While coping with cancer himself in 1993, a newspaper article prompted Arthur to make a visit to Wellspring. He quickly learned what a safe place Wellspring was to share information and find valuable sources of support. Through his interactions with program leaders, members, and other volunteers, Arthur found himself on the road to his own personal path of healing and self-discovery. To this day, Arthur acknowledges that Wellspring's programs, such as Relaxation & Visualization and Art Therapy, have offered many powerful experiences that continue to shape his daily life.
When a call went out for mailing volunteers to help with the stuffing, sorting, and distribution of Wellspring material, Arthur answered. Very quickly, Arthur became a consistent member of this volunteer team. Fifteen years later, Arthur remains the backbone of Wellspring program mailings. Having rarely missed one of these bi-monthly events, he is thorough and accurate, but most notably, lightening fast.
Arthur also contributed to Wellspring through his love of architecture and design, which prompted him to research the history of 81 Wellesley Street East. Arthur’s diligent research resulted in a report listing the owners and residents of the houses, dating back to 1885, when it was a grand residence with an attractive stable out back. His report also included reference to the 1962 purchase by Eastern Construction – then owned by the Odette brothers, who in 1992 rented the Coach House to Wellspring and in 1997 donated the entire property to Wellspring.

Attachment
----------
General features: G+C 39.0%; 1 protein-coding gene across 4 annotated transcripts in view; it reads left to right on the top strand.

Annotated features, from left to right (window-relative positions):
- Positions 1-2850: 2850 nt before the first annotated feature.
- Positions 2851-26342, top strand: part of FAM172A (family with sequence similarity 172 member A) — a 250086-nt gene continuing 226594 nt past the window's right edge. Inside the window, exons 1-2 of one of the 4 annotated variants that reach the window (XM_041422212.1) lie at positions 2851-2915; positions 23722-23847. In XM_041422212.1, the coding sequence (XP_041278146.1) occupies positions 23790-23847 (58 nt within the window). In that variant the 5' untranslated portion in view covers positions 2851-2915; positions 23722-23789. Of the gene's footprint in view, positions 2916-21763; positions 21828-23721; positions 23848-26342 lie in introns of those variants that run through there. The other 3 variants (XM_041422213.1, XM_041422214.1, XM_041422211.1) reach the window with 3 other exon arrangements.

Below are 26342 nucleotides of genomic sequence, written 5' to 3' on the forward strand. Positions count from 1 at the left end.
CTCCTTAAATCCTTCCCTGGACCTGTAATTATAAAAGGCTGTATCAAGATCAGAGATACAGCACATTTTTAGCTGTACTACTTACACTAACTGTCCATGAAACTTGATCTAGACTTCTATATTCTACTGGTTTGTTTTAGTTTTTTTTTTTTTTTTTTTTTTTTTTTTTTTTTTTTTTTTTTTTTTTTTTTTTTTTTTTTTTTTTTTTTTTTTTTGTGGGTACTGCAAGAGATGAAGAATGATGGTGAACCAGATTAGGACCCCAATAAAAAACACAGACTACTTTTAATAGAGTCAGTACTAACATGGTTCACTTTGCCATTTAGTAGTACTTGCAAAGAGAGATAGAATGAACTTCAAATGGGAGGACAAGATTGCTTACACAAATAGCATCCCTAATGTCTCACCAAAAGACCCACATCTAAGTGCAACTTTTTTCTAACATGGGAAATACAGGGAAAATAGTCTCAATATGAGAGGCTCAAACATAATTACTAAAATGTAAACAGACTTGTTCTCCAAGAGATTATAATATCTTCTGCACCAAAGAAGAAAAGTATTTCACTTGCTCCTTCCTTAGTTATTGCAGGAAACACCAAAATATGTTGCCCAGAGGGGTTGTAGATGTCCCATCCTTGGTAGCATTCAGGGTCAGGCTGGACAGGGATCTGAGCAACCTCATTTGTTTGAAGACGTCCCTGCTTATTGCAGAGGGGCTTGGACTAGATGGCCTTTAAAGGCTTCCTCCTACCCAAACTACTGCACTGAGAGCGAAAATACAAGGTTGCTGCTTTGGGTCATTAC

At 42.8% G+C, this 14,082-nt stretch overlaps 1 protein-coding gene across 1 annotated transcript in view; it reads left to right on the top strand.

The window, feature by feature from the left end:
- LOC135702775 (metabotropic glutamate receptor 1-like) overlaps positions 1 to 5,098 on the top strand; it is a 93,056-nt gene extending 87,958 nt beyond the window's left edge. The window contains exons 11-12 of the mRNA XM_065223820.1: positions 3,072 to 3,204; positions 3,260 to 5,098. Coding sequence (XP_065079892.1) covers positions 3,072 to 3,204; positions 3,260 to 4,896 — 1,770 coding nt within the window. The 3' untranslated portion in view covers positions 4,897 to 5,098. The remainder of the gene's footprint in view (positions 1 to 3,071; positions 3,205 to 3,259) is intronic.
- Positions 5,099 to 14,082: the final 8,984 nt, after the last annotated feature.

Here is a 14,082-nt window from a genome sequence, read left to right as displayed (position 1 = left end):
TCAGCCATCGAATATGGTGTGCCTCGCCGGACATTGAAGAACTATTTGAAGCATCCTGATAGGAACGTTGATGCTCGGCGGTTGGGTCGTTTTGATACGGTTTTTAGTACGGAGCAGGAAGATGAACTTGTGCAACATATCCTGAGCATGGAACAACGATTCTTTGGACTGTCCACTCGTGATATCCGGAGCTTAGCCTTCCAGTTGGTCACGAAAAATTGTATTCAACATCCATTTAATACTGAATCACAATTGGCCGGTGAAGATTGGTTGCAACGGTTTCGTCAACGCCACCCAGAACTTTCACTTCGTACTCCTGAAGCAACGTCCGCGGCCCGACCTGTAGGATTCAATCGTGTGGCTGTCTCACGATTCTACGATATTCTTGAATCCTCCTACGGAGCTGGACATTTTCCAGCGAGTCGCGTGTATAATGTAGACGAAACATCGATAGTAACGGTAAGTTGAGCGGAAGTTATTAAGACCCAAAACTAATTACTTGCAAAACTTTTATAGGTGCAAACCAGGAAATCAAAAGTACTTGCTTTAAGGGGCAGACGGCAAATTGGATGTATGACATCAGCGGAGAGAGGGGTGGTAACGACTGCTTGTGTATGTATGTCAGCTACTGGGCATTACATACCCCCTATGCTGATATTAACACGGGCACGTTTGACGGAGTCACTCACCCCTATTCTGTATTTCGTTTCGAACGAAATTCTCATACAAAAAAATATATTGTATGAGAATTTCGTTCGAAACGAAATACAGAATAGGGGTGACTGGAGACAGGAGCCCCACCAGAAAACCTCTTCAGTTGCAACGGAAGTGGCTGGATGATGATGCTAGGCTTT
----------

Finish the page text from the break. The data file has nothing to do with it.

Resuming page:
Arthur has spoken many times of all the doors that his experiences at Wellspring have opened for him. In his words, "I am only one person and have experienced so much through Wellspring. Can you imagine if you combined all the experiences of all the members and volunteers -- that would be quite a phenomenon!”.
Wellspring is most grateful for all the experiences that Arthur shared over 15 years. His lovely, gentle presence, commitment and diligence are admired by all who know him.